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View Full Version : A poll for professional developers (non professionals can also answer)



incognito
03-21-2003, 07:45 PM
While in college I was talking to a (for now) Pascal coder. I am not really familiar with this language, basically what I understand he uses Delphi which I don't if it's the graphics developing environment or what. From what I understood from him, he uses Delphi to code in pascal.....so I don't really understand this point, please explain further. He told me that most developers (or the way it should be done) it's that you write your whole code on a piece of paper, before compiling it. Note: I do not mean just he design part of it, not a pseudo code, nor a flow chart, but the whole program. Do you do this?

OneStiffRod
03-21-2003, 08:38 PM
I think that is ridiculous...

I write out my classes, function names and variables within the functions down - this is so I know what im doing and the general design i have, it's hard for me to think on the fly especially about naming my functions and variables - if I don't, i always get hang ups about the names of my functions and variables since i don't think they're clear enough and it's a whole waste of time i spend readjusting the names and then deleting variables and never get down to a real working product.

You absolutely don't need to hand write code down but it's such a wonderful time saver to have all your classes and functions and most of your variables mapped out before you begin... Also, i aint no super human and i rely alot on the code libraries and MSDN out there to help me do the meatball stuff so i don't really memorize much... I can't imagine coding on paper without any help - most books won't have everything you need - you'd have to become a roving library.

I do get maybe his motivation - I to don't enjoy spending a long time on the keyboard typing and looking at the screen - it's much more comfortable to sit outside or even laydown and design on paper than a laptop and especially a desktop.

incognito
03-21-2003, 08:38 PM
Wait who answered that he/she does this occacionally, I'd like to know more. You mean you actually type a whole say 4000 lines program before you actually compile it? [hippie voice] (whoa far out) [/hippie voice]

Polymorphic OOP
03-21-2003, 08:39 PM
I just sit down and program. putting thoughts down on paper may help, but even that i think is really just a waste of time. any outlines you can do on paper you can do just as easily (if not, easier) on the computer in the form of class definitions, etc. It's a quick and an easy way to lay out your thoughts before you begin to implement and in the end you're left with code that you can actually use during further development.

I chose "sort of" because sometimes, when I'm away from the computer (yes, that actually does happen sometimes, shocking, i know), i write code out on paper, though the only reason I do that is because I'm not by a computer.

Nova_Collision
03-21-2003, 08:41 PM
Sometimes I don't even really do the UMLs (Class diagrams) until AFTER I've started. It's wierd. I think better on the fly while coding then before, so once my programs are done, they look nothing like the plan I had originally, because the plan missed so much. I guess I just can't plan ahead :P

Drives my instructors crazy, because my classmates have started imitating this method of just hacking code, but they can't do it. At least, not as quickly as I have.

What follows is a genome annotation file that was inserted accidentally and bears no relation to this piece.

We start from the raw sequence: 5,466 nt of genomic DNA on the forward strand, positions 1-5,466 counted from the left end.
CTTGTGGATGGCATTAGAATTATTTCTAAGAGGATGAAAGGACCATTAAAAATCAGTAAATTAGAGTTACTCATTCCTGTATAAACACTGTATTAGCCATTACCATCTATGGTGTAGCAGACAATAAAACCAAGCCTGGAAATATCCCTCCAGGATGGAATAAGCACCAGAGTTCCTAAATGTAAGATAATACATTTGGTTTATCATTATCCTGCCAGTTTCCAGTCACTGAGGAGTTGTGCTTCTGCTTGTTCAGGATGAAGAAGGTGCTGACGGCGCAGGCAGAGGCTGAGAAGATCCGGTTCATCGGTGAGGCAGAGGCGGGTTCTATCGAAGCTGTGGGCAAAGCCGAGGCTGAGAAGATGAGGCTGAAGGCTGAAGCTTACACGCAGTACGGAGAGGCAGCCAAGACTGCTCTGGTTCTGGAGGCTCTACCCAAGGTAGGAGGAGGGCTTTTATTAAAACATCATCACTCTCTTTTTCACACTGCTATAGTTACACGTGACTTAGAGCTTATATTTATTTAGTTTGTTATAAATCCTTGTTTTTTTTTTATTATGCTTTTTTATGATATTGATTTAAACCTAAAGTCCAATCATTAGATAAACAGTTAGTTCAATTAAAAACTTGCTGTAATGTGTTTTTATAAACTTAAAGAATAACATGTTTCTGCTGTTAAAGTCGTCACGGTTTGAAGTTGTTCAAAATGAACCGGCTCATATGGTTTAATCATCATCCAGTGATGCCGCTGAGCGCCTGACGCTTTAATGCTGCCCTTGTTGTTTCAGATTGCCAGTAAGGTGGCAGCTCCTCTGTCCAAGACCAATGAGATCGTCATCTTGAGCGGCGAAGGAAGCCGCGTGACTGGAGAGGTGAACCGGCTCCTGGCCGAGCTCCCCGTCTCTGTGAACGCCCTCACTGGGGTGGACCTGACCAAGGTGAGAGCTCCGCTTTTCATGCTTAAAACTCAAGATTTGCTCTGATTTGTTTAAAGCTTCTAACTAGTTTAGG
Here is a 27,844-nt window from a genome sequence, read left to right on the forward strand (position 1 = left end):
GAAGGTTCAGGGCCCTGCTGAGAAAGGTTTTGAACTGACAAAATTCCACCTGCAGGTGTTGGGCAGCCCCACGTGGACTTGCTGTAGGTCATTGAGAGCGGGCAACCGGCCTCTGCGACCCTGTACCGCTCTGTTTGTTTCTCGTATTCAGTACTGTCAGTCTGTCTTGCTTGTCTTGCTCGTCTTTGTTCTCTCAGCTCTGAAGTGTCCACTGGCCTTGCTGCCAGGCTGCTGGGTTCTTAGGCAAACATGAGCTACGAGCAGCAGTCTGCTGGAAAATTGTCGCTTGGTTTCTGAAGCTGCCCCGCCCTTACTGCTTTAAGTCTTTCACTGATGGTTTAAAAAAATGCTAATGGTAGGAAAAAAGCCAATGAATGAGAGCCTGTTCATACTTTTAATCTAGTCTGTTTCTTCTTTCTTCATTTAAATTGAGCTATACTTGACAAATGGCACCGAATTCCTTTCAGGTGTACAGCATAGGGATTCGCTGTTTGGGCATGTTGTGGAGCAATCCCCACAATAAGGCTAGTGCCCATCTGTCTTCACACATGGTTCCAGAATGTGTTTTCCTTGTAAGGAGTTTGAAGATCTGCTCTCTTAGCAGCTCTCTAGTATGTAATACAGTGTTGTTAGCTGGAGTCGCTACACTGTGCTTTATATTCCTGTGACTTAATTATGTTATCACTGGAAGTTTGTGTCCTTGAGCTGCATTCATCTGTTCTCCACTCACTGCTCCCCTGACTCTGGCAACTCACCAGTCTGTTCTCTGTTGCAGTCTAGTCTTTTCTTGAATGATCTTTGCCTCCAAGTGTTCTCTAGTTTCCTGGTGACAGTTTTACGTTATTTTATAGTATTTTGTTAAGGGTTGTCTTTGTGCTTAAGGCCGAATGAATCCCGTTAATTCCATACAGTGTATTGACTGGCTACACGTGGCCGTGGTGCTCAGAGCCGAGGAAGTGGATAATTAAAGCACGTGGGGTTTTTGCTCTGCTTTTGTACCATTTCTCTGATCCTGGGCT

incognito
03-21-2003, 08:43 PM
Originally posted by Polymorphic OOP
I just sit down and program. putting thoughts down on paper may help, but even that i think is really just a waste of time. any outlines you can do on paper you can do just as easily (if not, easier) on the computer in the form of class definitions, etc. It's a quick and an easy way to lay out your thoughts before you begin to implement and in the end you're left with code that you can actually use during further development.

I chose "sort of" because sometimes, when I'm away from the computer (yes, that actually does happen sometimes, shocking, i know), i write code out on paper, though the only reason I do that is because I'm not by a computer.


Oh ok, but not the whole program without the code on a compiler to see if you have any errors. The guy told me that once in class project as a group the teacher made the whole group do a 3000 line program on a piece of paper.

jdinger
03-21-2003, 10:04 PM
With the size of the code base that I maintain/upgrade at work I'd never get anything done if I wrote everything out like that.

If I'm stuck with a new unique problem that's got me stumped I'll psuedo code the logic out to get the idea of how I'm going to work it out.

At most sometimes I'll write a small app to test it out before I introduce it to the actual code of the actual program.

RoD
03-21-2003, 10:11 PM
I jot down quick notes of mixed psudo code and algorithm. I tend to type my entire program before i ever attempt to compile it.

Polymorphic OOP
03-21-2003, 10:50 PM
there are a lot of benefits from writing actual code on paper without a compiler when you're starting out, but certainly not when you know the language, at least IMO. I used to write code on paper during school when i first started learning c++ and it helped me a lot. it makes you really look at the code and analyze it without relying on the compiler to tell you when you did something wrong. it makes you think like a compiler and you learn to understand a lot of the reasons why certain things are the way they are in the language. I also noticed that when I wrote code out on paper it also decreased my runtime errors.

However, if you know the language, most of that you can do just as well directly on the computer. if you're starting off, it my help you to write code out and analyze it as though you were a compiler and linker, though i never recommend you do this for a lot of code, and generally, just keep it to class definitions, etc. and not so much direct implementation.

zahid
03-21-2003, 11:14 PM
Good poll but result is predictable.

I always motivate myself to do it all the time. But I cannot keep my position.